We sat with the Guelph idea for several months. When I took the plunge and auditioned interviewed for a law clerk job in Guelph - and accepted it - I was mostly excited. When we found our wonderful house - the one Guelph people think is totally big enough for now and Toronto people think is A FRIGGIN' MANSION, I felt so good about the space we were creating for the boys, not just physically but the closeness they'd now have to their grandparents, cousins, aunts and uncles. But I did wonder if a few months into my new life I'd wake up one morning in a cold sweat and scream, "WHAT HAVE I DONE?!"

But that hasn't happened. Life has been...easier. I can get together with my family and be home in my bed ten minutes later. I can open up the back door and let the kids run around outside instead of having to load them into the elevator and hope to God we don't forget something. Again, lots of people do it, but because I have done it, I appreciate the convenience of not having to do it. Having my first full-time salaried position, it's a joy to know what I'll be making every month. Easier. It does take some time to get used to the whole having to be at the same job every day and having a set number of vacation days thing. My transitional reaction to this was, HOW DO YOU PEOPLE DO IT? but the great thing is that I have vacation days! I still get paid on those days! Having an employer is amazing! 

One of my best friends, Kate, moved back to Guelph a few months after I did. This has been one of the most special things about being back here. I get to see Kate regularly, and my boys get to hang out with her son, whom they love. Kate joined the book club my sister-in-law hooked me up with. It's the best book club. We eat cheese and drink wine and sometimes casually mention the book we were supposed to have read ("Did you read the book?" "No, I haven't gotten to it yet" "Cool. It was good. Anyway, about that blind date you went on...").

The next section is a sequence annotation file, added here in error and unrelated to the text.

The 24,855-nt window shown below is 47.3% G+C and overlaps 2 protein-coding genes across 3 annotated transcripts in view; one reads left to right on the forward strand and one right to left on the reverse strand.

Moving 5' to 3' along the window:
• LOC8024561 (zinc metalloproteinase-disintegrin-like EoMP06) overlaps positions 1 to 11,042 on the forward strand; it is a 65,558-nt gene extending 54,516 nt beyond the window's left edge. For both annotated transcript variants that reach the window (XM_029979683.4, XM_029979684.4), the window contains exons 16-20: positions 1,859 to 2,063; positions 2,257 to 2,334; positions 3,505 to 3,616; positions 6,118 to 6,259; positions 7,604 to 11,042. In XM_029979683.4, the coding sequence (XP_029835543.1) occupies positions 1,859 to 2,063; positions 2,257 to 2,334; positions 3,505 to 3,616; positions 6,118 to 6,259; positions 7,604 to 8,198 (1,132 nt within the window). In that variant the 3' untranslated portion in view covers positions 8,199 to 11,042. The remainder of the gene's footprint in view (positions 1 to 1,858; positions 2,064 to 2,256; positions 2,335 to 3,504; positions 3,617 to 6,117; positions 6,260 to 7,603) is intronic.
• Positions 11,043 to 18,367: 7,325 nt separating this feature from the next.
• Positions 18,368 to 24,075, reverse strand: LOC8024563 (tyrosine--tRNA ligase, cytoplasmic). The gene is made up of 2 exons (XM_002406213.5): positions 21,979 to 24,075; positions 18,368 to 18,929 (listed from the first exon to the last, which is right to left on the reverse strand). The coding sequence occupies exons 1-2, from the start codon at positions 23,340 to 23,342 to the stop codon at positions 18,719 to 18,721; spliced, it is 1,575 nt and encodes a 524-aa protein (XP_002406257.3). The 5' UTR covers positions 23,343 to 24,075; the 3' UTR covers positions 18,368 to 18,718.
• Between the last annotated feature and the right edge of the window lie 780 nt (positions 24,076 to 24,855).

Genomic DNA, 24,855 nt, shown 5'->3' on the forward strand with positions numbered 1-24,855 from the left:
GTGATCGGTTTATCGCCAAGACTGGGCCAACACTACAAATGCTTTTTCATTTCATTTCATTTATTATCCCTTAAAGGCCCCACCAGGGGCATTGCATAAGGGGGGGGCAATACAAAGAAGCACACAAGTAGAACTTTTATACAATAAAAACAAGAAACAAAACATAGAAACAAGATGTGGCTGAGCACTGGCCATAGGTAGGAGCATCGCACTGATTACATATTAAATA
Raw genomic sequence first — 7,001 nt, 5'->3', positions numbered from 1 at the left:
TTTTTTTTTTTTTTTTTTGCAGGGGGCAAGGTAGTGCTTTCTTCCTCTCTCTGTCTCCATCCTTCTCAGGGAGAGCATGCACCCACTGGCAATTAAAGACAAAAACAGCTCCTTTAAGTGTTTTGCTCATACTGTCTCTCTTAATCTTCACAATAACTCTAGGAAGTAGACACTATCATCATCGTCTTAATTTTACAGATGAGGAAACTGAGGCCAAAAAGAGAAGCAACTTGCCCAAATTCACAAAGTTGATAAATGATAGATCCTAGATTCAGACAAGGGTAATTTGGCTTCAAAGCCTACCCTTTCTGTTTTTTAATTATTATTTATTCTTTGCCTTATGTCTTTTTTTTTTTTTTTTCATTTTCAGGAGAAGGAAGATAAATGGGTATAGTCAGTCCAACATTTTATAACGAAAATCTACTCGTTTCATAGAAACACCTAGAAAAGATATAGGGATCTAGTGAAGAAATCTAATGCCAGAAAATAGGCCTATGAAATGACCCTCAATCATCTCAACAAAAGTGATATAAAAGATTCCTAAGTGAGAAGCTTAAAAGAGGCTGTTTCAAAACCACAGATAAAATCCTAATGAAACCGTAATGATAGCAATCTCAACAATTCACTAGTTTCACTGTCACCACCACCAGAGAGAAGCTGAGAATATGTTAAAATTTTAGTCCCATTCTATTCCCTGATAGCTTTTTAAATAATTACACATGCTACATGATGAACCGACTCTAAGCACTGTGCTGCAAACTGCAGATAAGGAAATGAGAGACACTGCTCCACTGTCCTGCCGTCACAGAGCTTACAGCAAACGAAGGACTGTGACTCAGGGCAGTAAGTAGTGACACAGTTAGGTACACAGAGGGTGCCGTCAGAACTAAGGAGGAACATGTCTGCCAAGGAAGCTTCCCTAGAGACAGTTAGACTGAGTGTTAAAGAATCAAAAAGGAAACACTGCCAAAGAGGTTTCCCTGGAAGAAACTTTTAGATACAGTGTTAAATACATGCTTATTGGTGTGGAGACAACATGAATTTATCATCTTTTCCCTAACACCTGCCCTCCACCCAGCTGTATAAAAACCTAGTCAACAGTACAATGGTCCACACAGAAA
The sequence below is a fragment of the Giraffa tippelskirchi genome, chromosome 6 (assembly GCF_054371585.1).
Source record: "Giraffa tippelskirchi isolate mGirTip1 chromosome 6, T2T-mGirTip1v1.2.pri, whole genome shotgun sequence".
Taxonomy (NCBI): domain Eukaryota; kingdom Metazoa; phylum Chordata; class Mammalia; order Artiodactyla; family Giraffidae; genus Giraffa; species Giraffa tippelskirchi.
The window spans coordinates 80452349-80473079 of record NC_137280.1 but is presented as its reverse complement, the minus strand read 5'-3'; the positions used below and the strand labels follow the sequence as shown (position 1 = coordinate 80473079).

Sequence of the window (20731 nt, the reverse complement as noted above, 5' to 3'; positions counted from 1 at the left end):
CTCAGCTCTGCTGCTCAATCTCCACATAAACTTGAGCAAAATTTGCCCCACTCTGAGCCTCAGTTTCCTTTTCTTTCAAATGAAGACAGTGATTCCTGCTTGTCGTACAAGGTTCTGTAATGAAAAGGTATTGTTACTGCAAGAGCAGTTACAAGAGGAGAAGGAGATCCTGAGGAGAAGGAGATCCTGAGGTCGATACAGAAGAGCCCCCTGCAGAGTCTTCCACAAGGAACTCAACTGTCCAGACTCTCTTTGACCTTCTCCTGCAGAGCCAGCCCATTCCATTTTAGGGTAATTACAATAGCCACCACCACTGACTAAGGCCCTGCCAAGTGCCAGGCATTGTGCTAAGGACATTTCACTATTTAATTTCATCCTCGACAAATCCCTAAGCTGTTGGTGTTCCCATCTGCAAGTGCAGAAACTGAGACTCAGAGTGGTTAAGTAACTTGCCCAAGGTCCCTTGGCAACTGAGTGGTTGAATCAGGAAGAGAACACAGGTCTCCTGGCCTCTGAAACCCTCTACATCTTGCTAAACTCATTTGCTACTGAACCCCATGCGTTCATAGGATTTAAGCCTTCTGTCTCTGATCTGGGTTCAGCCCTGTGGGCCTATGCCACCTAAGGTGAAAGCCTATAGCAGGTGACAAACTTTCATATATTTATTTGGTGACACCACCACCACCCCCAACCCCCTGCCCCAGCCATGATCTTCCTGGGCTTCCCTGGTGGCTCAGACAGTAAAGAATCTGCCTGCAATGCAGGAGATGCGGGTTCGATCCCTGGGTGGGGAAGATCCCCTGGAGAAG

What I'm missing in my life is creativity, but I didn't have much of that in my last couple of years in Toronto either. I have kids now. I feel consumed by them in mostly wonderful ways. I sometimes feel like they fulfill the part of me that always loved performing, and other times feel like I'm creatively numb and desperately need an outlet. But that desire for an outlet is always followed by a wave of fatigue. I'll be creative when I've had more sleep, I promise. And I look forward to figuring out what that will mean for me. 

Phil has found a job and he's playing the Baker in the RCMPi production of Into the Woods this spring, so Guelph is looking pretty good on him. I have never seen him on stage because though we went to the same theatre school, he graduated before I got there, and by the time we started dating he had kicked his professional acting habit. On our fifth wedding anniversary I'll have the pleasure of sitting in the audience and watching him perform.

That feeling of giving up never came with the move to Guelph. I'm not moving backwards - I couldn't even if I wanted to. I'm always moving forward, but this step has taken me somewhere very familiar and, at this point in my life, that is a truly wonderful thing.